(CN) – Truckers must comply with the Port of Los Angeles’ regulations on truck safety, emissions and security, the 9th Circuit ruled, saying the rules were based on legitimate safety concerns.
The American Trucking Associations filed a federal lawsuit against the cities of Los Angeles and Long Beach, the Los Angeles Harbor Department, the Board of Harbor Commissioners and three environmental groups, seeking to stop the port from implementing concession agreements between the port and truckers.
The concessions require motor carriers to obtain a license and remain in good standing, use only permitted trucks, be solely responsible for their drivers and employees, keep trucks in good condition, maintain records on their drivers and trucks and comply with the Clean Trucks Program.
The truckers argued that the concession agreements were pre-empted by the Federal Aviation Administration and Authorization Act, because they were based on price, route and service rather than safety.
U.S. District Judge Christina Snyder ruled that although provisions related to price, route and service are generally pre-empted by federal law, the truckers were “unlikely to succeed,” because the agreements likely fall under exceptions to federal motor vehicle safety laws.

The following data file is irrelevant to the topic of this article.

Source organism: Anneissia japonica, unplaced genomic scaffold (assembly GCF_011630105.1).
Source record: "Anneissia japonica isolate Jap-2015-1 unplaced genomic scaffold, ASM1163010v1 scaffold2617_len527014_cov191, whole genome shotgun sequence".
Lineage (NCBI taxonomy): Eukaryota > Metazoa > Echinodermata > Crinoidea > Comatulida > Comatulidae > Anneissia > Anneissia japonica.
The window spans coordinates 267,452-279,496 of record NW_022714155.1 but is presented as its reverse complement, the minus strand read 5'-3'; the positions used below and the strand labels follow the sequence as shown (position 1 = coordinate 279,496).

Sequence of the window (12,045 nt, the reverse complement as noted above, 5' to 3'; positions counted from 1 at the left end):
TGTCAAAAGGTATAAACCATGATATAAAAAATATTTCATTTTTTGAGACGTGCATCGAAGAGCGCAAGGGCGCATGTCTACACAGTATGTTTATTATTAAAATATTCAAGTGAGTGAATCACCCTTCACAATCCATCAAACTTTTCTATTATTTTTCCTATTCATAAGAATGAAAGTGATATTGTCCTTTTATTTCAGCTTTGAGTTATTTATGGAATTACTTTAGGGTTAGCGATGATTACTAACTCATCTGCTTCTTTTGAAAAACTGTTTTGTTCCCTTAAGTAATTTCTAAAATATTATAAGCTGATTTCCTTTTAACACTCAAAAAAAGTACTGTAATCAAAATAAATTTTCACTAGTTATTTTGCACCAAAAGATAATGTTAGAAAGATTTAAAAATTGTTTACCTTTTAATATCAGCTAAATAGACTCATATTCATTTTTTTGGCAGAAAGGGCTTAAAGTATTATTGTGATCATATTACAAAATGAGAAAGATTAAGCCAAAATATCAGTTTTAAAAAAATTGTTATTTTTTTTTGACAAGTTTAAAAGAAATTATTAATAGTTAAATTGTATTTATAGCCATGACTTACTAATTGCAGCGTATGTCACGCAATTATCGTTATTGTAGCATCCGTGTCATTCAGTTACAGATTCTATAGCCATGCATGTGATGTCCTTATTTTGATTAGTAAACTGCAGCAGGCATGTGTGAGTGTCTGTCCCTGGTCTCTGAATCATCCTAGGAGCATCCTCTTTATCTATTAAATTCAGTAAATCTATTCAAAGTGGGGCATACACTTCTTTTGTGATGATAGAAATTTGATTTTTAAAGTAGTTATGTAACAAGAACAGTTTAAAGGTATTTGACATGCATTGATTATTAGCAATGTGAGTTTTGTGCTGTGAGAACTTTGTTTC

The 9th Circuit reversed in 2009, explaining that many provisions in the agreements were “likely pre-empted.”
On remand, Judge Snyder severed the pre-empted provisions and rejected the association’s challenge, saying the port has the authority to bar entry to trucks that don’t comply with the surviving regulations.
The truckers again appealed, but the three-judge panel in Pasadena said the port can enforce the requirements, even if they’re duplicates of existing federal laws.
“Evidence in the record from [port] officials establishes that [the Port of Los Angeles] adopted these provisions out of concern for safety at the Port,” Judge Myron Bright wrote.